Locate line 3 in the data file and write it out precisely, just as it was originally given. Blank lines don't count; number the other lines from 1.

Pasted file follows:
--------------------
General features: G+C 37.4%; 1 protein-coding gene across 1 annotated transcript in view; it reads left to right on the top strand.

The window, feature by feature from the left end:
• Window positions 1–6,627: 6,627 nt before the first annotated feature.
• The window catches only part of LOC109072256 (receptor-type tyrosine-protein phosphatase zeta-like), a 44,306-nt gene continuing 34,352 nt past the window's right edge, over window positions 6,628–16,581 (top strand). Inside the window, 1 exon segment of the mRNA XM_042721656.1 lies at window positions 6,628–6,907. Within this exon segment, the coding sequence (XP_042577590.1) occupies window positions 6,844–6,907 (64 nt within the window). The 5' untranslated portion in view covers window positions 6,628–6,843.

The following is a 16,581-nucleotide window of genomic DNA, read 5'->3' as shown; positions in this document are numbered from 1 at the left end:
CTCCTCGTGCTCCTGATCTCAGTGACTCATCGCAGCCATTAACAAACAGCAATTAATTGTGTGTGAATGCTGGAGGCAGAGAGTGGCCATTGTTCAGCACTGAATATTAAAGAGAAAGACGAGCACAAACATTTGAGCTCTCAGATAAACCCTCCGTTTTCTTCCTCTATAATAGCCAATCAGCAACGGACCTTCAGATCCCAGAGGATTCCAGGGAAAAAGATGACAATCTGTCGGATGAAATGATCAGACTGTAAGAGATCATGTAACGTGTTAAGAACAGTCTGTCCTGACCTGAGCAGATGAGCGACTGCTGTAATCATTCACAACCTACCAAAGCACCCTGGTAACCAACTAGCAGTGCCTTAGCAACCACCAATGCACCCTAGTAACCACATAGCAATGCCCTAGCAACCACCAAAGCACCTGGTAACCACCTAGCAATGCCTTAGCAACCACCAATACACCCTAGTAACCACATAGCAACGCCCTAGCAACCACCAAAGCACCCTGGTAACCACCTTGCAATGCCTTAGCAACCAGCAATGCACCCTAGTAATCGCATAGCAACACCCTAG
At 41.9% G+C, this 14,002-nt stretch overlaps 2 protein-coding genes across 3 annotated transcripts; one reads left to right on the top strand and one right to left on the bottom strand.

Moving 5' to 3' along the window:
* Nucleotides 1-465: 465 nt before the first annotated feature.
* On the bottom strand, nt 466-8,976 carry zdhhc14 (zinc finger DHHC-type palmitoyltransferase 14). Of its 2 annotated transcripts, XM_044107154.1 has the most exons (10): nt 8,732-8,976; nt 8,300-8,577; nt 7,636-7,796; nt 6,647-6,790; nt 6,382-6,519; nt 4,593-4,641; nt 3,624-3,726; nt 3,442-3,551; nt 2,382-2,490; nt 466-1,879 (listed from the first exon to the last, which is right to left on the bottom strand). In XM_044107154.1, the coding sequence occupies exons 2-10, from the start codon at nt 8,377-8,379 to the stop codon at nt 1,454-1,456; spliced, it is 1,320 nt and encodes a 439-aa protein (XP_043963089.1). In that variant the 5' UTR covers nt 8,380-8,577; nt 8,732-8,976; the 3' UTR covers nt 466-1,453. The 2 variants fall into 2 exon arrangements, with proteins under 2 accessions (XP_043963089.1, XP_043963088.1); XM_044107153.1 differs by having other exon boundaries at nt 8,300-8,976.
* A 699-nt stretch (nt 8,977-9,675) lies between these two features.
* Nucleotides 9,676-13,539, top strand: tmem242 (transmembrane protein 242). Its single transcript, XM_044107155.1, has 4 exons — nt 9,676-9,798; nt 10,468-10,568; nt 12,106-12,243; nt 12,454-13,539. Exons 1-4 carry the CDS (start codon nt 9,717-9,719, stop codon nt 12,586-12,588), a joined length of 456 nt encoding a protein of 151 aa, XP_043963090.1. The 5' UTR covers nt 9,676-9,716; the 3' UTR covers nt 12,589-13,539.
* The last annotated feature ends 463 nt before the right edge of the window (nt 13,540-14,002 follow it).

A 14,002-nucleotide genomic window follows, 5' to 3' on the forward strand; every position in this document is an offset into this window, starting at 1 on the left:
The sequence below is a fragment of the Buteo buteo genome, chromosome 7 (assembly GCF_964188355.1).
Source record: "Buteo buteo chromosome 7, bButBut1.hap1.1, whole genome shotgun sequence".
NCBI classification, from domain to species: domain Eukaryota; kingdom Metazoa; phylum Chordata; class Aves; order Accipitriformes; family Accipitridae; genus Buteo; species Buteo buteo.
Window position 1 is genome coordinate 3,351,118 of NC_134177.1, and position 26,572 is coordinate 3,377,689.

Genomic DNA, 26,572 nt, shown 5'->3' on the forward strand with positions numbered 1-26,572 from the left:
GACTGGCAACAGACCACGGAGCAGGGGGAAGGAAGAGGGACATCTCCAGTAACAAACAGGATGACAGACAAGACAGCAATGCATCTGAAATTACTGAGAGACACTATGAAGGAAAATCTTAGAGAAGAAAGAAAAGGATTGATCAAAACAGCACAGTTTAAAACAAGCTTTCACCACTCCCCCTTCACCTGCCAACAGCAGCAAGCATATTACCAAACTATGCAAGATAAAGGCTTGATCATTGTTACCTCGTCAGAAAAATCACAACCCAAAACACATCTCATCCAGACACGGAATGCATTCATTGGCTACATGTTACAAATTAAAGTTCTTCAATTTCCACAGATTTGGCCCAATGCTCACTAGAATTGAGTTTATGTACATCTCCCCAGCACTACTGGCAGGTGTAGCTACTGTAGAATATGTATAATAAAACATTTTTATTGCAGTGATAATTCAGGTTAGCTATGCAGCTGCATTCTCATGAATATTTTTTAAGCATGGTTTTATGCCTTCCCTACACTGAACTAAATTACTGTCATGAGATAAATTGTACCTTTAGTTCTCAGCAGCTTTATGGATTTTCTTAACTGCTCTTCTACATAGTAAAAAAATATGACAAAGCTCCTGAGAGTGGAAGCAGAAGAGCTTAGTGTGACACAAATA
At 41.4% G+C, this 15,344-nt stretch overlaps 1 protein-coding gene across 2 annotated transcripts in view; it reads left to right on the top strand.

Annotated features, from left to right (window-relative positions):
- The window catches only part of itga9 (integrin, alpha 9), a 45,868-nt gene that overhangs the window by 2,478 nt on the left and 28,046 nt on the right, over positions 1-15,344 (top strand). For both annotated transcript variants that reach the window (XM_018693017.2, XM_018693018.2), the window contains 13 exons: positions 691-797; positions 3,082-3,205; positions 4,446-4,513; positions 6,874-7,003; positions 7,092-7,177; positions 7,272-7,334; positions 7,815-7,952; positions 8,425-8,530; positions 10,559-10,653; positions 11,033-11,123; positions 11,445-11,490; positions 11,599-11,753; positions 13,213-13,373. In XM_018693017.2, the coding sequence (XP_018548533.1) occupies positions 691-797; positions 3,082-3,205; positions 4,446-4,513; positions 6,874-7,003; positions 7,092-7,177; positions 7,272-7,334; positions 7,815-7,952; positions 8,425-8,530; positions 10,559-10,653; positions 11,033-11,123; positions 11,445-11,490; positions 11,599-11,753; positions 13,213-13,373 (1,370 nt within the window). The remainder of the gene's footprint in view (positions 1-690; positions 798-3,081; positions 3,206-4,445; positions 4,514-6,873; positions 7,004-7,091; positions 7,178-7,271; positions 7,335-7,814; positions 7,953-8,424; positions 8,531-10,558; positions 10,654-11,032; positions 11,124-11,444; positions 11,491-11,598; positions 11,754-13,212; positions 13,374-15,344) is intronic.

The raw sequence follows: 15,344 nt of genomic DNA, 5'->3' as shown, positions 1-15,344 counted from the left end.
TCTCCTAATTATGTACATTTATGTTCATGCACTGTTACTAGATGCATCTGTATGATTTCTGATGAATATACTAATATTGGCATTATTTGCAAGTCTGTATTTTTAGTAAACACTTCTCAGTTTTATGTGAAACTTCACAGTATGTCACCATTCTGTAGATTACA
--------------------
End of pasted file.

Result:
• Window positions 1–6,627: 6,627 nt before the first annotated feature.